Nanotechnology: a systems and control approach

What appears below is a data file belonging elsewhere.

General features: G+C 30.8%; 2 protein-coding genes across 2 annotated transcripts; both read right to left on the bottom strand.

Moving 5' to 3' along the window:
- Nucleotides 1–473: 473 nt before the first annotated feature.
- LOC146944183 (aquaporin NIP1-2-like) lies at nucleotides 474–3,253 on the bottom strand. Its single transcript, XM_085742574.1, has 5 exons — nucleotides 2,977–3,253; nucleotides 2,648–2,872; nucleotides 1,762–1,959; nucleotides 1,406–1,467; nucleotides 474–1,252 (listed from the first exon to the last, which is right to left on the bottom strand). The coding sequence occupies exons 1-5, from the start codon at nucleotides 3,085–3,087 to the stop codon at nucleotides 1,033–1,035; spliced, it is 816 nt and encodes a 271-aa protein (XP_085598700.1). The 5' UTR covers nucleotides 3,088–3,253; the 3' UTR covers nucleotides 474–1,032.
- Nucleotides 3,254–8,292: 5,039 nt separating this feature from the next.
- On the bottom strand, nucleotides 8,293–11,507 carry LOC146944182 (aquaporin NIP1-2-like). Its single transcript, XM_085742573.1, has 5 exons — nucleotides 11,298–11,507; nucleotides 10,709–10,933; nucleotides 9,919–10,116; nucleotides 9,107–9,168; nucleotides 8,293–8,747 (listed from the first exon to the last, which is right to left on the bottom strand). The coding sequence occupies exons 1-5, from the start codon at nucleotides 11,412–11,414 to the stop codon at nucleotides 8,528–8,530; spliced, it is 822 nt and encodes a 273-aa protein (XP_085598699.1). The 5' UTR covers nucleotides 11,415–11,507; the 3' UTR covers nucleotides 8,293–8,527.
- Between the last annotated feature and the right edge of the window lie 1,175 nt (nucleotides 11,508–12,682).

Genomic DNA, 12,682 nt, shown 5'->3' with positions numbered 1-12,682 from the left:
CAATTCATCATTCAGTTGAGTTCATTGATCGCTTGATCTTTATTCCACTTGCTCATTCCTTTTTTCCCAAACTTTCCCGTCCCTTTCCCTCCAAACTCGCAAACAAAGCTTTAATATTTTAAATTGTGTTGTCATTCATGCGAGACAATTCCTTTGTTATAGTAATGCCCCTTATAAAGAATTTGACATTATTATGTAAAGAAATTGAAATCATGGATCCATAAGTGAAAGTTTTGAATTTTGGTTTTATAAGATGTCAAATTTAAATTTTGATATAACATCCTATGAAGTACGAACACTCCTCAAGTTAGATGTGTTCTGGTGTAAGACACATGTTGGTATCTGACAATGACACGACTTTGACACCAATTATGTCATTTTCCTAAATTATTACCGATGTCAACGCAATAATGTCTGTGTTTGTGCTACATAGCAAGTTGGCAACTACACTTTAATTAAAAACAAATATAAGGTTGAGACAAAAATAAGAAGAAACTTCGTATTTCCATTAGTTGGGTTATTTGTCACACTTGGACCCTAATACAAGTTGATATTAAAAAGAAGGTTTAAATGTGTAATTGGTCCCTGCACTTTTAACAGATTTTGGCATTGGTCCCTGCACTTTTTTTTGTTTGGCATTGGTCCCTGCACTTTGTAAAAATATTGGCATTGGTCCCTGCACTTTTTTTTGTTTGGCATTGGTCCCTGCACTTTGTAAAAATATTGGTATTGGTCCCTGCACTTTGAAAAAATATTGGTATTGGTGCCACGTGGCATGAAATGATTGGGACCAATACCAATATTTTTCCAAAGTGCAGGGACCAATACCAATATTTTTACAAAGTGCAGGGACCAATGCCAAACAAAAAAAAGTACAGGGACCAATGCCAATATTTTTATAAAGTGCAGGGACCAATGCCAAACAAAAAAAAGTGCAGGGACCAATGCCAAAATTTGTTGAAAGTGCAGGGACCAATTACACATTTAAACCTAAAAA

Recent years have seen significant advances in the field of nanosciences and nanotechnology. A significant part of research in nanotechnology deals with developing tools and devices to probe and manipulate matter at the atomic, molecular and macro-molecular levels. Surprisingly in spite of the potential for engineers to contribute substantially to this area, most of the contributions till date have come from physicists and biologists. Engineering ideas primarily from systems theory and control significantly complement the physical studies performed in this area of research. This thesis demonstrates this by the application of systems ideas and tools to address two of the most important goals of nanotechnology, interrogation and positioning of materials at the nanoscale. The atomic force microscope (AFM), a micro-cantilever based device is one of the foremost tools in the interrogation and manipulation of matter at the atomic scale. The AFM operating in the most common tapping-mode has a highly complex dynamics due to the nonlinear tip-sample interaction forces. A systems approach is proposed to analyze the tapping-mode dynamics. The systems perspective is further exploited to develop analytical tools for modeling and identifying tip sample interactions. Some of the distinctly nonlinear features of tapping-mode operation are explained using the asymptotic theory of weakly nonlinear oscillators developed by Bogoliubov and Mitropolski. In the nanopositioning front, through the design and implementation of nanopositioning devices, a new paradigm for the systematic design of nanopositioners with specific bandwidth, resolution and robustness requirements is presented. Many tools from modern robust control like nominal and robust H infinity designs and Glover McFarlane designs are exploited for this. The experimental results demonstrate the efficacy of these design schemes. There is significant improvement in performance compared to the current schemes employed in industry.